Anti-discrimination efforts in Nigeria

Not long after Kenyan AIDS advocates celebrated a legal victory against employment discrimination, Nigeria’s “National Agency for the Control of AIDS (NACA) has advocated a quick passage into law of the bill on Discrimination Against Persons Living with HIV to ensure that such persons were saved from the wrath of employers, relatives and other members of the society.” 

According to this article from Nigerian paper This Day, Professor Bbatunde Osotimehin, NACA’s Director General, “said despite sustained and massive public enlightenment on the need for society to show love to people living ith the HIV virus, relatives of people living with the virus, employers of labour, landlords and other members of the society were still taking actions to the contrary.”

Read on for comments from the article, which provide a lot of insight on the situation:

From NACA Wants HIV Anti-Discrimination Bill Passed:

“The passage of the law will help the anti-HIV/AIDS fight in many ways. What we have presently is just moral persuasion to get people to do what is right and also educate people about the rights of individuals who are HIV positive. But if we have a law that backs it, it means that those who do not do what is right can actually be challenged in court,” Osotimehin said. […]

National Co-ordinator of the Network of People Living With HIV/AIDS in Nigeria (NEPHWAN), Mr. John Ibekwe expressed dismay at the hardship he and his colleagues are subjected to both at home and the workplace. Ibekwe who spoke at the Second National Council of AIDS meeting, explained that at present, some employers still discriminate against people living with the virus by terminating their appointment prematurely or denying fresh applicants employment after they had been made to disclose their HIV status.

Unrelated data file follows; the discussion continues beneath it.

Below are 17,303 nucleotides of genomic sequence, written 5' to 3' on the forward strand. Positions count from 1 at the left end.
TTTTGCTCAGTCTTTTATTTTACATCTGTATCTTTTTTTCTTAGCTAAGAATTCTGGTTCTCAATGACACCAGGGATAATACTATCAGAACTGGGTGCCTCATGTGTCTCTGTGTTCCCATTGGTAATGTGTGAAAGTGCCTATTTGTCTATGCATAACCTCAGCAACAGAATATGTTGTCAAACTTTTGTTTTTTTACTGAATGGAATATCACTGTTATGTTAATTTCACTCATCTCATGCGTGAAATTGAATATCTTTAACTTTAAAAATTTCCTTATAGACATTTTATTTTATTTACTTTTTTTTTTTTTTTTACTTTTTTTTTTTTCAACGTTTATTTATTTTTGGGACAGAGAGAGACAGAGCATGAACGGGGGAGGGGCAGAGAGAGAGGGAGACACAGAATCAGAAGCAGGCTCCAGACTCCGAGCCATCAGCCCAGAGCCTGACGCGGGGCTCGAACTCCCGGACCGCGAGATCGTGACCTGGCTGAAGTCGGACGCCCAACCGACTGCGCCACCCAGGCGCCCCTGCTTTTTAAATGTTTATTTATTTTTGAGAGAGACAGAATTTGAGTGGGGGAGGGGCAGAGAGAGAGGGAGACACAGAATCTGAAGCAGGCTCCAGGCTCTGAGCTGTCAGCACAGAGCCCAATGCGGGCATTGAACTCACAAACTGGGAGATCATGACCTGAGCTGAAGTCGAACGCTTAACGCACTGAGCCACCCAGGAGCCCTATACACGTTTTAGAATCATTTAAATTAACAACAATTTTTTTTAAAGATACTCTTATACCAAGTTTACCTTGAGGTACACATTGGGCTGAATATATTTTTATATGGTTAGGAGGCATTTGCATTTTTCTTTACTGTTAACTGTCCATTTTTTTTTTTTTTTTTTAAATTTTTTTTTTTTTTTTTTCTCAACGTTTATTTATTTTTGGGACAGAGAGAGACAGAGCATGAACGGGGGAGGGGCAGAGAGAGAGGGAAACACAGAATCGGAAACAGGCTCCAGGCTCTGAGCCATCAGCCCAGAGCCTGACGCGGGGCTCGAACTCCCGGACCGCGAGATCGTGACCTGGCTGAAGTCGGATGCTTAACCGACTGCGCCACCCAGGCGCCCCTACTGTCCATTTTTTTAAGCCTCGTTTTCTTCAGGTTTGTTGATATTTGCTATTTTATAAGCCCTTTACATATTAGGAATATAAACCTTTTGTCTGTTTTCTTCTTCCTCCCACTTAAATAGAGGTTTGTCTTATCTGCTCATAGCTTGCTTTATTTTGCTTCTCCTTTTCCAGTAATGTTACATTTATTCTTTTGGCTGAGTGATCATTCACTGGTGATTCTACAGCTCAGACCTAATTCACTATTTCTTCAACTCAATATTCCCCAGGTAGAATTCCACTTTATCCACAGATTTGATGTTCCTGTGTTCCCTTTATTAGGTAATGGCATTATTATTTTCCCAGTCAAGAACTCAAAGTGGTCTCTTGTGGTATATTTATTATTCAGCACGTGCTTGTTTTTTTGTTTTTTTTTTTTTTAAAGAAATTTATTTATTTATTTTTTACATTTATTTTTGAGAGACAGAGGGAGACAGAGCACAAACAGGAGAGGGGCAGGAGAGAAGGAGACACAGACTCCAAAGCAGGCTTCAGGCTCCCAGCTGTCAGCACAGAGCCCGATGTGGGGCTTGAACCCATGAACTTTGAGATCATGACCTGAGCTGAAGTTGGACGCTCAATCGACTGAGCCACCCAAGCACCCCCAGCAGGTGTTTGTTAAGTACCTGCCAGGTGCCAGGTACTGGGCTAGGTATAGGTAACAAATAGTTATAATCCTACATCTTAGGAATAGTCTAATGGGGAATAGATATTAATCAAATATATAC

Ibekwe lamented that discrimination against people living with the virus has gone beyond the workplace to the family setting as widows who lost their husbands to AIDS related cases are accused of being responsible for such deaths.

“When somebody gets tested positive to HIV, many things happen to him. He could be forcefully ejected from his house, sacked from his office, his children withdrawn from school and other challenges arise which he is expected to confront with the burden of making sure that they live above the virus. Whenever we have meetings, our female members relate what they go through in the hands of the relatives of their late husbands. Most times they are accused of killing their own husbands. We are still discriminated against in many places and the passage of the law will go a long way to help protect people living with the virus against these social discriminations.

The passage of the bill by the National Assembly will help translate discrimination into offence and goes on to criminalize it,” he said.


~ by h.e.g. on July 21, 2008.

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